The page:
7. Tying it Together - Week 3, October 16

Updated: Oct 25, 2018


[placeholder for summary statement]


My group has been taking the time to brainstorm these past few weeks, try to better understand the problem and then come together to brainstorm as a group. We did a brainstorm at the Museum of London together around the insights we'd gained from our research thus far and reached a consensus on a basic set of requirements for our potential solution (whatever that may be). These requirements were that (1) it be sustainable, (2) it build community, and (3) it be accessible (in terms of not exacerbating current socioeconomic trends).

I was glad that our group had coalesced on these requirements because it helped me direct my research in this last phase before we determined a problem statement. Individually, I wanted to determine which component had the most potential for impact.


To accomplish this, I - (1) researched the component problems, and (2) also looked at existing smart city projects using Rosner's framework to understand what was being attempted from a critical perspective. My goal with this exercise was to identify opportunities for innovation based on the problem areas, and what was currently being done.

(1) To better understand the component problems, I watched a variety of Ted talks. I found these to be useful in covering a lot of ground quickly, and also being exposed to new ideas.

As I watched, I would write down the ideas or areas I found particularly interesting:

I found myself drawn to the issue of city design, sustainable growth and in particular the "walkable" movement. One Ted speaker in particular caught my attention, Jeff Speck, and his discussion of walkable cities, and ways to make cities more walkable.

He demonstrated how aspects of city design can impact things like health (escalator to the gym?), or impact the environment (by clustering industry in a single area).

This spurred further brainstorming around this issue of walkability and how it promotes sustainability. Speck outlined four ways that cities can identify areas that are well positioned to be revitalized and made more walkable. This inspired me to consider solutions that go upstream from the problem.

Instead of creating a solution for individual consumers (which Rosner advocates against), create a solution that is more scalable and could generate more impact by providing the tools to someone upstream from the consumer (a company or government) to implement and promulgate sustainability. In this particular case I thought about how a toolkit or app that takes the four variables Speck mentions and automatically analyses cities to identify those areas, then provides city planners with instructions or tips on how to make those areas more walkable could have a lot of impact. I was really excited by this.


(2) Next, I looked at existing smart city projects on this repository.

The first thing I noticed is how many ideas are already being implemented and tried out, and in such a wide variety of countries (although mostly developed). That immediately highlighted to me the need for these types of solutions to be tested and implemented in less developed countries that may not have the resources or capability (yet) to test out these types of projects.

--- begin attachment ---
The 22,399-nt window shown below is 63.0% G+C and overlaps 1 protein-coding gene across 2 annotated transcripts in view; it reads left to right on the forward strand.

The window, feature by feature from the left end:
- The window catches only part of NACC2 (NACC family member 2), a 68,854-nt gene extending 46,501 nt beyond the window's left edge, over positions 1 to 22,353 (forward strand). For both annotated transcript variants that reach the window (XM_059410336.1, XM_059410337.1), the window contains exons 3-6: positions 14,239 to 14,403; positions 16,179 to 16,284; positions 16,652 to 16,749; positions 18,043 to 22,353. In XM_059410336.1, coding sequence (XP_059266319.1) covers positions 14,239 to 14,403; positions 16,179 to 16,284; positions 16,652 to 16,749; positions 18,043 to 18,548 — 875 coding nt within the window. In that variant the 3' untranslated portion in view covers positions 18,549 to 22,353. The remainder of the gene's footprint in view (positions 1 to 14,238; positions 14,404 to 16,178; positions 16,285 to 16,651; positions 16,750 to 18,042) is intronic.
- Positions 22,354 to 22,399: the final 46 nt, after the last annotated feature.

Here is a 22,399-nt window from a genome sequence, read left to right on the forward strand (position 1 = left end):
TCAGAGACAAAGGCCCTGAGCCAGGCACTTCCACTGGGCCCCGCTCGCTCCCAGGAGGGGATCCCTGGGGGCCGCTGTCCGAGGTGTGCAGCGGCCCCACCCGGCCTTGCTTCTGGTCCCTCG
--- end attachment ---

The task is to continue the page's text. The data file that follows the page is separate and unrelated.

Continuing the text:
Then, I dove into some of the projects. I learned about smart street lights, efforts to track trash, automatic air quality reporting, and so forth. There are an overwhelming amount of projects listed.

However, a theme I noticed was taking existing infrastructure or hardware and making it "smart", whether that be the roads, the lights, the signs, the buildings, etc.

This made me realise how difficult improving walkability is, because it doesn't necessarily mean just adding technology and that magically solves the problem. It requires re-considering the necessity of cars, re-designing cities, re-building streets, etc. These smart city projects were tackling different components, some cities tackling multiple components at once, but they were not necessarily redefining the component in a significant way. Questioning the methods (Wakeford) , or reasons why that hardware/infrastructure even exists.


Our problem area, regardless of what we choose, will be focused on sustainability. I am excited about that because climate change poses an existential threat to cities. Some of these smart city projects are nice to have, but not need to have. Need to have projects are the ones that are going to do things that address climate change.

Tomorrow is the day my group plans to meet and determine (as a group) what the problem space we will tackle is. We will brainstorm the areas we found most interesting, or specific problems we found most pressing, and determine a problem statement through consensus.

After doing my own research, I feel I have a really good understanding of the context we have been given (cities, their elements, challenges they face), so no matter what our group chooses I think I am prepared to place it into the broader system/context to identify potential solutions.

However, if I had to choose on my own, I would set the problem as transportation. This is an area rich with challenges that technology could help to ameliorate. It is also quite broad when you consider public versus private transport, transportation-related issues such as traffic, the transportation of food and goods, etc. I feel it has a lot of potential for impact because it relies on energy and is so pervasive in our lives, everything we buy or use has to have been transported from somewhere else, and we ourselves use various transportation methods on a day-to-day basis.